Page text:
Eye For Film >> Movies >> God Exists, Her Name Is Petrunya (2019) Film Review
God Exists, Her Name Is Petrunya
Reviewed by: Georgiana Musat
God Exists And Her Name Is Petrunya’s opening shot is a camera look-zoom facing protagonist Petrunya (Zorica Nusheva), thus breaking the fourth wall. She’s standing still, with her feet touching a straight line, in a drained pool - an indicator of how she’s, externally, trying to conform. On the other hand, there’s the music, an aggressive rock paradoxically speaking of her need to transgress. Teona Strugar Mitevska’s Macedonian hyperbolic feminist drama, winner of the Ecumenical Jury prize at Berlinale, follows the true story of a woman who, in 2014, disrupted a masculine ritual.
Every year, on Epiphany Day, several Balkan countries still follow a somewhat barbaric Christian ritual, where the brave men of the village venture into icy waters in search of a cross thrown in by the local priest. The fortunate bearer will not only receive social and televisual recognition, but he will get a whole year of luck. Petrunya catching this cross seems like a parody to her parents and peers - she’s shy yet obstinate, her only defiant gesture staying naked in front of her nagging mother, who finds her curves repulsive. Nothing about Petrunya seems to align itself with the courage of crossing icy waters - when she plunges, oddly enough holding a mannequin, she seems to do it as a spontaneous act to finally subvert expectations. No wonder she does it in front of all the men who mock her on the streets.
Petrunya’s gesture dismays the otherwise dusty rural patriarchy. No feminist ever dared to make such a hubbub in the region, especially by taking over male traditions, so this is plenty of reason for their savage instincts to re-emerge. What follows is an aggrandised masquerade, a police station drama, where men, huddled up yet still half-nude, heated up by desire, wait for retribution outside the building; inside, in a claustrophobic jungle-like environment (there’s a peculiar wall painted with trees and leaves), Petrunya is pressured by officials and clergymen to give them the cross. Even the tireless female journalist, the only woman who seems to stand up for Petrunya, is doing it for the sake of having a particular story to tell, not from feminist solidarity. Of course, the transformation, happening over the course of the night, with Petrunya growing in power as possessing the cross means she’s finally in charge for once, shows newcomer Zorica Nusheva as a spectacular presence.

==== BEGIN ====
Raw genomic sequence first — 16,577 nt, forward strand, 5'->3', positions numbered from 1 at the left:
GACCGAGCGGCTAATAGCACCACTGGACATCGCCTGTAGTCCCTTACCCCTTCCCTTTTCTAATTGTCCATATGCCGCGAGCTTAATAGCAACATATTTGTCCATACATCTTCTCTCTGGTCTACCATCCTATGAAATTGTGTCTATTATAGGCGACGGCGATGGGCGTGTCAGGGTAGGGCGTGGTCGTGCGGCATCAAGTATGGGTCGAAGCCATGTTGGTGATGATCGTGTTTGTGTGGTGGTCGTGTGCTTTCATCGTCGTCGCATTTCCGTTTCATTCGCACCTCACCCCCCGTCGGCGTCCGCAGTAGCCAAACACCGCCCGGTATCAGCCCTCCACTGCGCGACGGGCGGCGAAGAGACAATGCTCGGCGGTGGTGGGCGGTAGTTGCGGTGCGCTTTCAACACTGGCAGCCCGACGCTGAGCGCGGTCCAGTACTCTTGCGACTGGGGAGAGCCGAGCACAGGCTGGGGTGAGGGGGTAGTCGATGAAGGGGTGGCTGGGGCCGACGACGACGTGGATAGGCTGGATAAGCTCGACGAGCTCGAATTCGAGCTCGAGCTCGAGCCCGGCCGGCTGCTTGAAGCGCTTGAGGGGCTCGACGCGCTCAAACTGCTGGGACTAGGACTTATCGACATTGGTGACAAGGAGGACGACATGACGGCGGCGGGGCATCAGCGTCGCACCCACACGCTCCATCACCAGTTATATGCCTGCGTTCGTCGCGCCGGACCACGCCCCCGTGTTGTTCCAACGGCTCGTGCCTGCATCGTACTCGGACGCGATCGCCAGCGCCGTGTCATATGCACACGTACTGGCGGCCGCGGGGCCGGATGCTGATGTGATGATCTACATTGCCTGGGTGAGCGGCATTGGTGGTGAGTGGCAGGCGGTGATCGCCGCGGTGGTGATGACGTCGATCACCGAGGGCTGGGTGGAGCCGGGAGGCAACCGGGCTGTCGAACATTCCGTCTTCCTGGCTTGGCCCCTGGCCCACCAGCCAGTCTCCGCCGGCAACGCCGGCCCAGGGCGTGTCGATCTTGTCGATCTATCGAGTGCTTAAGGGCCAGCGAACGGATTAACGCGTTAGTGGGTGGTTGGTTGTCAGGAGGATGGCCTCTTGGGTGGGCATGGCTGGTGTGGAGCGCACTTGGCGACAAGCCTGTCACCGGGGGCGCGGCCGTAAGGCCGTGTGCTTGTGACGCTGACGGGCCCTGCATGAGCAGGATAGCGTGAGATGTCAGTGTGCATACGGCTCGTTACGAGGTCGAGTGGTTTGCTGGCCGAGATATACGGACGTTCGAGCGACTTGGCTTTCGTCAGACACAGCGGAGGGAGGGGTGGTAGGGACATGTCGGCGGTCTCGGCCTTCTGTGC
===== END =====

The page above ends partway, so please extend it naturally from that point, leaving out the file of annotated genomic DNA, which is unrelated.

There’s an evident allusion to the bearing of the Christian cross in her persistent meanderings - a reference resumed in the film’s subversive title - the burden of being a woman in her 30s, in the Balkans, overweight, unemployed and without a husband, which is, traditionally speaking, the deadly-sin triad for a woman. Having this puissant feminist empowering tale on hand, Mitevska’s tone is rather disappointingly bleak - everyone surrounding Petrunya is a malevolent caricature. There’s also a very thin, implausible love sequence between her and a police officer, but this is a plot point the story never returns to. Petrunya’s small triumph causes too much bruising, politically and religiously - spending a whole night in a police station, waiting for charges for a symbol seems a bit too Kafkaesque, too unreasonable, even considering how misogynistic and easily bruising rural male patriarchy can be.Reviewed on: 19 Jun 2021